As an ex-patriot I often meet other ex-patriot. Not just from Denmark, but from many other countries. Often when things get tough here, they will commence moaning and start their talk on things being better “back home”.
My response will invariably be: “Well, go back home then!”
Love it or Leave it.
If you don’t love it here, then nobody is holding you here, so just leave.
Of course, such are my thoughts too, when I hear about immigrants coming to my home country, Denmark, when they commence their complaining or whining.
If you don’t like it, then go home.
Otherwise, accept that there will be challenges. If you are unhappy about certain aspects or situations in your chosen country, well, then work at making them better. Who knows, perhaps you can actually bring some value and help improve things. Perhaps you can actually become an asset to your country (your new country) and your new fellow countrymen.
As I said, I moved to the United States in 2008. I met my wife here too. She isn’t born American, but is actually Polish. But she did become Nationalized a few years back and is now an American Citizen. Choosing a Polish girl or a non-American girl wasn’t a specific choice. I did so simply out of happenstance and love. It could equally have been an American girl, but just so happened, I landed with a wonderful Polish girl.
We have two children together. Both born in the United States, so in our little family we have a full international committee going on.
Having two American children only adds to my sensation of patriotism for America.
I feel I’m entitled to feel American and I’m proud of it too.
Don’t like it?
Well, that’s your problem. Sorry. I mean no offense, but that’s how I feel about it.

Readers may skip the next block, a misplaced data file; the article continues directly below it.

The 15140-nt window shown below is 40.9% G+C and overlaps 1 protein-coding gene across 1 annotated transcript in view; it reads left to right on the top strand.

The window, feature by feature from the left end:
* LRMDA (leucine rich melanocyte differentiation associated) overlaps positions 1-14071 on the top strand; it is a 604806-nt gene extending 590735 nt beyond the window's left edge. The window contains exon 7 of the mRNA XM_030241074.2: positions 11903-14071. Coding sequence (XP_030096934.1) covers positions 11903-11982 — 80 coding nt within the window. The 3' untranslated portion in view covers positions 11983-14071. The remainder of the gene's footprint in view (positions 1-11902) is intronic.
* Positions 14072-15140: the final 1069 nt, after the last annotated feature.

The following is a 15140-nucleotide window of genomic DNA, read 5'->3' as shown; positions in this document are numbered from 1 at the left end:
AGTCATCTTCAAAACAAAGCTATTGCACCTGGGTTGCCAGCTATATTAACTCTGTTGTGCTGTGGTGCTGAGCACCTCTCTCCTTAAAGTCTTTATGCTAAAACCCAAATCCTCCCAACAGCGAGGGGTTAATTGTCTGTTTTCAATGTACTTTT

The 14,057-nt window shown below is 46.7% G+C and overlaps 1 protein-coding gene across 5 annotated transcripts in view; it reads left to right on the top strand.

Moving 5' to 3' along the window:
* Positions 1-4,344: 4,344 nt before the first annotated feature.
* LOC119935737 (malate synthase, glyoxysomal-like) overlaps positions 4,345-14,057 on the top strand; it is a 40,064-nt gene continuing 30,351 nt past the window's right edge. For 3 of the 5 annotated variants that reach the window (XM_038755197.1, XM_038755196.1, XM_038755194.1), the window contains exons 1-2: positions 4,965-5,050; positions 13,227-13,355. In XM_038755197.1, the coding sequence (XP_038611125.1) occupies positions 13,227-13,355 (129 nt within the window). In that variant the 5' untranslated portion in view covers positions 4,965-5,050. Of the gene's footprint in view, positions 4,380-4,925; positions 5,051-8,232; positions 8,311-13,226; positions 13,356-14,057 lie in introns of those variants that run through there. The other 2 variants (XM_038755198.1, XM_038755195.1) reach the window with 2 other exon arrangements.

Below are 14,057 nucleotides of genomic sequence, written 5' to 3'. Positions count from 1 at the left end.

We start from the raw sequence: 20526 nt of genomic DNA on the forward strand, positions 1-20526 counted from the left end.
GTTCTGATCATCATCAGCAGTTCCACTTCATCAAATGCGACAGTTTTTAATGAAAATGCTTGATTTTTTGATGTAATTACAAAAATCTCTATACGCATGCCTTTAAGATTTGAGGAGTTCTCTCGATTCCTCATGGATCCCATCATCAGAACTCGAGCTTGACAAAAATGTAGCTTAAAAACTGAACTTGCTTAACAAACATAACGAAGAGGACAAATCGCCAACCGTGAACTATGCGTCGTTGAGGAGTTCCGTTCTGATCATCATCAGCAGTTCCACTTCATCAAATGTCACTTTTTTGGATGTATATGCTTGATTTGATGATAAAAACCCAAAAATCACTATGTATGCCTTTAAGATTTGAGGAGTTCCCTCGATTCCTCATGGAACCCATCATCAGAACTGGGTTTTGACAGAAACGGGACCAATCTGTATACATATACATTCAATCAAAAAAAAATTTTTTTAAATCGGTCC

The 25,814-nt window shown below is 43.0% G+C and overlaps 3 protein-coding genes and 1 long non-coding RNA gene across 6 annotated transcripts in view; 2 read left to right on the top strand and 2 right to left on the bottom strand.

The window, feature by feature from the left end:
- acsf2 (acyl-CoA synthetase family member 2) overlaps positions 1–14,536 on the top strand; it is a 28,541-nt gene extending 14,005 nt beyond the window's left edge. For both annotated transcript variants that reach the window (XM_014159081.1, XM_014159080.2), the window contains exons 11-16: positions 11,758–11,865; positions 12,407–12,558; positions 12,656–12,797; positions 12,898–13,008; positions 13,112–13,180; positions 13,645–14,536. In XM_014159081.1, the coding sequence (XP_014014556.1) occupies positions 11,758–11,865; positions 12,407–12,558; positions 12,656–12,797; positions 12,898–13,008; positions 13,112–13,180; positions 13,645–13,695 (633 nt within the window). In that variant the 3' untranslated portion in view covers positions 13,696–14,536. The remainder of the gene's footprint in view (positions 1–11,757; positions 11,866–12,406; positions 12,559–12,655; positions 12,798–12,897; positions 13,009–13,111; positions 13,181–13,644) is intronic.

I’m proud of being here and I’m proud of this country as any good standing American citizen would be.
So when Fourth Of July comes around, I too will feel perhaps just a little more American and perhaps just a little more patriotic and a little more proud.
When I extend a Happy Fourth of July to others, I’m extending one as well to myself. I hope you are good with that.
My wife is very pro-peace. I’m of course pro peace to. Of course I do not like war or conflicts. However, I do feel sometimes there are no other course of actions that one can take.
No, this is not to say that I particularly support any one particular course of war or not. In truth, I do not wish to commence any political debate on the subject.
I have certain opinions, but I rather hold these for myself.
Let’s just say (and this is the point I wish to make), that I appreciate that I am free. I appreciate that I live in a free country.
Let’s just say, that I appreciate that I too am living in
The Home of The Free
Because of The Brave
So as we now have the Fourth of July, and as we celebrate the birthday of the United States, I do salute the men and women who has made it happen and made it possible and I salute those who still make it so. Thank you for your service.
I know there are people out there making sacrifices that means that I can sleep restful at night and trust in the safety of my family. Thank you for your sacrifices.
I appreciate you very, very much.
Happy Fourth of July everyone.